• Inflammation and mild swelling
  • Feeling something grating or crackling when you try to move the tendon
  • A lump on the tendon

The pain of tendinitis can appear suddenly or build up gradually over time.

Occasionally, when tendonitis is caused by a sexually transmitted infection like gonorrhea, you might also have a fever, see a rash or notice discharge from the vagina or penis.

If you keep on overusing or overloading your tendon and don’t treat tendinitis properly, you increase your risk of rupturing a tendon, which is a more serious complication. A ruptured tendon often needs surgery.

Untreated tendinitis can also cause tendinosis, a condition that provokes degeneration in the tendon and abnormal blood vessel growth.

If you’re feeling pain, heat, and/or swelling around a joint, it’s a good idea to begin treating yourself for tendinitis at home. If it doesn’t get better after a few weeks, visit your doctor.

Your doctor will examine the painful area, and ask about your medical history and recent activities. You’ll probably be asked to move your joint in certain ways to check for limitation of motion.

Occasionally, your doctor might order blood tests to rule out other causes of inflammation, like gout or rheumatoid arthritis, or X-rays to check that you haven’t fractured or dislocated a bone.

Ultrasound and MRI tests are sometimes used if you have Achilles tendinitis or rotator cuff tendinitis, to check how much damage has been done to the tendon.

There are two main causes of tendinitis:

  • Overusing the tendon by repeating a movement too often, like clicking a mouse or bending and lifting items in a warehouse.
  • Overloading the tendon by trying to lift a weight that is too heavy, for example, or putting too much strain on it by not using the right technique, e.g. in tennis.

Occasionally, tendinitis can be caused by an infection like gonorrhea, or after a cat or dog bite.

Although anyone can get tendinitis, there are some known risk factors:

  • Age. As you get older, your tendons lose elasticity and tear more easily. Tendinitis is more common in adults over the age of 40.
  • Having diabetes raises your risk of tendinitis, although scientists aren’t sure why.
  • Other disorders such as rheumatoid or psoriatic arthritis, thyroid disorders, and gout.
  • Bones or joints that are abnormal or poorly-placed, putting more stress on one set of tendons.
  • Taking some medications, including ciprofloxacin or levofloxacin.

People who take on strenuous exercise without increasing it gradually, and/or don’t warm up properly before and stretch after exercise, are more likely to experience tendinitis. It’s also more common among people who play sports infrequently.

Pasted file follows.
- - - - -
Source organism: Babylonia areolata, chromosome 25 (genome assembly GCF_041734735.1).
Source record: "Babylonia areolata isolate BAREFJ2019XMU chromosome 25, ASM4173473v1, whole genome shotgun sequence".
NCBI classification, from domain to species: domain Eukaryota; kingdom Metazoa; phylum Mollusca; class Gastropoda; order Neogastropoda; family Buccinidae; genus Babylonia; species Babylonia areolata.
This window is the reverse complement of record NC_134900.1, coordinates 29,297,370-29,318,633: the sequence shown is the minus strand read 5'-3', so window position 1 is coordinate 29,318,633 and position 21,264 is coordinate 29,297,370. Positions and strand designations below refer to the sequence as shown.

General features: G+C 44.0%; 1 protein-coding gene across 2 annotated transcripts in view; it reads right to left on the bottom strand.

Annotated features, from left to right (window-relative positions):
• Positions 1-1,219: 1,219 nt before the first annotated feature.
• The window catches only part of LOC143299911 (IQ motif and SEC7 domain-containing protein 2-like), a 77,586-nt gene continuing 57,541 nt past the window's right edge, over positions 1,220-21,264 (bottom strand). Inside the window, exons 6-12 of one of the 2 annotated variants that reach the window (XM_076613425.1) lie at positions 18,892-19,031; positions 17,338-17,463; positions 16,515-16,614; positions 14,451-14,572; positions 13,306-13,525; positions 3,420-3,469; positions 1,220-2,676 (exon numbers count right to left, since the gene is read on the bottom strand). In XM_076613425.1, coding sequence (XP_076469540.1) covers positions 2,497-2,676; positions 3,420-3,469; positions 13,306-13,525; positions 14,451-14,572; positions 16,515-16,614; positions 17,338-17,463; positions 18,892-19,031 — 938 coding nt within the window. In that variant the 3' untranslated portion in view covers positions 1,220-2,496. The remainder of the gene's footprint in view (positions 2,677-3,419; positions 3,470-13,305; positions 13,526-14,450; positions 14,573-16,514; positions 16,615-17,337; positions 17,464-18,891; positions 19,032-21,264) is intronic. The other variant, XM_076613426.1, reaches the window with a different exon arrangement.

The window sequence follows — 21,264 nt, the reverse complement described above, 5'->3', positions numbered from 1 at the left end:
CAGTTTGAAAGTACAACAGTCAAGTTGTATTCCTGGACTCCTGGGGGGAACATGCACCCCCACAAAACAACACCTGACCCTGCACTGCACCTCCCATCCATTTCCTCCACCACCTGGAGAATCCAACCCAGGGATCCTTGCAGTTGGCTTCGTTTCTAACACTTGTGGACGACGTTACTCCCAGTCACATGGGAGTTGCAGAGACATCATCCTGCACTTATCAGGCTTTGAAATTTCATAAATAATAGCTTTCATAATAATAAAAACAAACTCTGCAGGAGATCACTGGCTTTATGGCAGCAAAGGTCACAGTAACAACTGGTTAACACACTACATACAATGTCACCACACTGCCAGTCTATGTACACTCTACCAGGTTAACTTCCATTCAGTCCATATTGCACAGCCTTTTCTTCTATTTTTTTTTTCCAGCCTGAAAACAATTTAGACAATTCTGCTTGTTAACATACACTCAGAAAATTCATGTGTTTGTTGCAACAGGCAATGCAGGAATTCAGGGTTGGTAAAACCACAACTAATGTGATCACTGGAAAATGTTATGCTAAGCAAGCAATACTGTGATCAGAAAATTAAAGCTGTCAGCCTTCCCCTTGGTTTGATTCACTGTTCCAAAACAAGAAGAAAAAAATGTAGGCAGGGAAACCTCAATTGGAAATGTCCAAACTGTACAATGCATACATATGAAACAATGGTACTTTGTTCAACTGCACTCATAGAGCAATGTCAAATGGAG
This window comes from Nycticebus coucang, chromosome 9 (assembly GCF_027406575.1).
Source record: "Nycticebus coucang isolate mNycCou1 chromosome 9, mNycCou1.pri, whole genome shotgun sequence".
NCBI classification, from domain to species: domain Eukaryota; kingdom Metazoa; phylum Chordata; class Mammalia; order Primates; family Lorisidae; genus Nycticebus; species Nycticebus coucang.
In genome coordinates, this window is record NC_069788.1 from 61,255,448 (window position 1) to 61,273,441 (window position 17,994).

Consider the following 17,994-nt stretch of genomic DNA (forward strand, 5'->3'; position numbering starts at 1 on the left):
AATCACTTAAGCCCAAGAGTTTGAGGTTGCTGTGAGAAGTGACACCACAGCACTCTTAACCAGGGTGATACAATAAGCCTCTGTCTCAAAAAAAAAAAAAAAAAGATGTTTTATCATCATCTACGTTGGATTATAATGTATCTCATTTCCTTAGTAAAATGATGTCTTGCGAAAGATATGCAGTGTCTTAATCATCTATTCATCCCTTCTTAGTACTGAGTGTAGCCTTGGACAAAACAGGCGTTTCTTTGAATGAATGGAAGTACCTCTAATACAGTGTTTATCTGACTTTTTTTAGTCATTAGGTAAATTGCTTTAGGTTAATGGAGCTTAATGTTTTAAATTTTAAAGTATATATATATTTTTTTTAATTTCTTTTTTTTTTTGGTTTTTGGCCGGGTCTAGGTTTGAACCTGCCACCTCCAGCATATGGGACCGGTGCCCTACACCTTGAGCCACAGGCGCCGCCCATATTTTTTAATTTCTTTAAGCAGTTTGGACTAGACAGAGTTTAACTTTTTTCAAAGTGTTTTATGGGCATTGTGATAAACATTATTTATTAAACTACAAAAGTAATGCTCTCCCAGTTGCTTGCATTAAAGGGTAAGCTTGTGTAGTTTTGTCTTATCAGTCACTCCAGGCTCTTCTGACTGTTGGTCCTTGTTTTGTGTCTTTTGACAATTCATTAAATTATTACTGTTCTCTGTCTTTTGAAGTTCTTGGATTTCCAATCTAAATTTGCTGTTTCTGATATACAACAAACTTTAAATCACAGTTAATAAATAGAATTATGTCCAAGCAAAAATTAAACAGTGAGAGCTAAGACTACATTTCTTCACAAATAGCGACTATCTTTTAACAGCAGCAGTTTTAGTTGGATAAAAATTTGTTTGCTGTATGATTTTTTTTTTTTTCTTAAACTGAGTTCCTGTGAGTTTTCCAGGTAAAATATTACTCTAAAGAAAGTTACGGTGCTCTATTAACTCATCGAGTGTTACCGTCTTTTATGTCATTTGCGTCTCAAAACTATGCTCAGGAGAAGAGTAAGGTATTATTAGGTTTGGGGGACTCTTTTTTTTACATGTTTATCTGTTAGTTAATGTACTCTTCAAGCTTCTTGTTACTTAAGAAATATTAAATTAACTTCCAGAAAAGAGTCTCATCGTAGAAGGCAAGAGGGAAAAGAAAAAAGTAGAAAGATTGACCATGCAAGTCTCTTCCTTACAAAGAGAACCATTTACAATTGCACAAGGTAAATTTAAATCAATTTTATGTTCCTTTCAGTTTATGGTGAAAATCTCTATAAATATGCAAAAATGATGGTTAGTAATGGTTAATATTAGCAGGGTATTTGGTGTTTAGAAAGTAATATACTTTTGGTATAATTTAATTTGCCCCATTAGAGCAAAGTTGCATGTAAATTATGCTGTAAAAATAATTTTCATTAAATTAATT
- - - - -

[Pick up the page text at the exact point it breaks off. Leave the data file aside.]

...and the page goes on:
Most of the time, tendinitis can be treated at home using the RICE approach:

  • Rest the affected area. Don’t use it for at least a few days, and up to a few weeks. You can still move around; just don’t use the painful tendon.
  • Ice the painful area as soon as possible, for 20 minutes every 3-4 hours over the first few days.
  • Compress the painful area with a compression bandage until the swelling goes down.
  • Elevate the tendon above the level of your heart, if it’s in your knee or your heel, to reduce the swelling.

Although you need to rest the tendon by avoiding stress on it, you shouldn’t keep it totally immobile because then it will get stiff. Once the pain goes down, stretch and move it gently to keep your range of motion.


Over-the-counter or prescription anti-inflammatories, like ibuprofen, aspirin, and naproxen sodium, can help reduce the pain and swelling of tendinitis. You can also use topical anti-inflammatory pain relief creams.

If your tendinitis doesn’t improve, your doctor might prescribe corticosteroid injections, which relieve pain quickly. However, they aren’t recommended for long-term use, because they can weaken the tendon and raise the risk of tendon rupture.

Other therapies

Physical therapy, especially a program called eccentric strengthening, helps to gently stretch and strengthen your tendons and muscles to relieve tendinitis.

Shockwave therapy, or ultrasonic therapy, is when the surgeon makes a small incision near the injured tendon and inserts a device that bombards the tendon with ultrasonic sound waves to remove damaged tendon tissue.

Dry needling uses a fine needle to make small holes in the tendon to stimulate healing.

In extreme cases, like when the tendon has torn away entirely, you might need surgery to repair the tendon.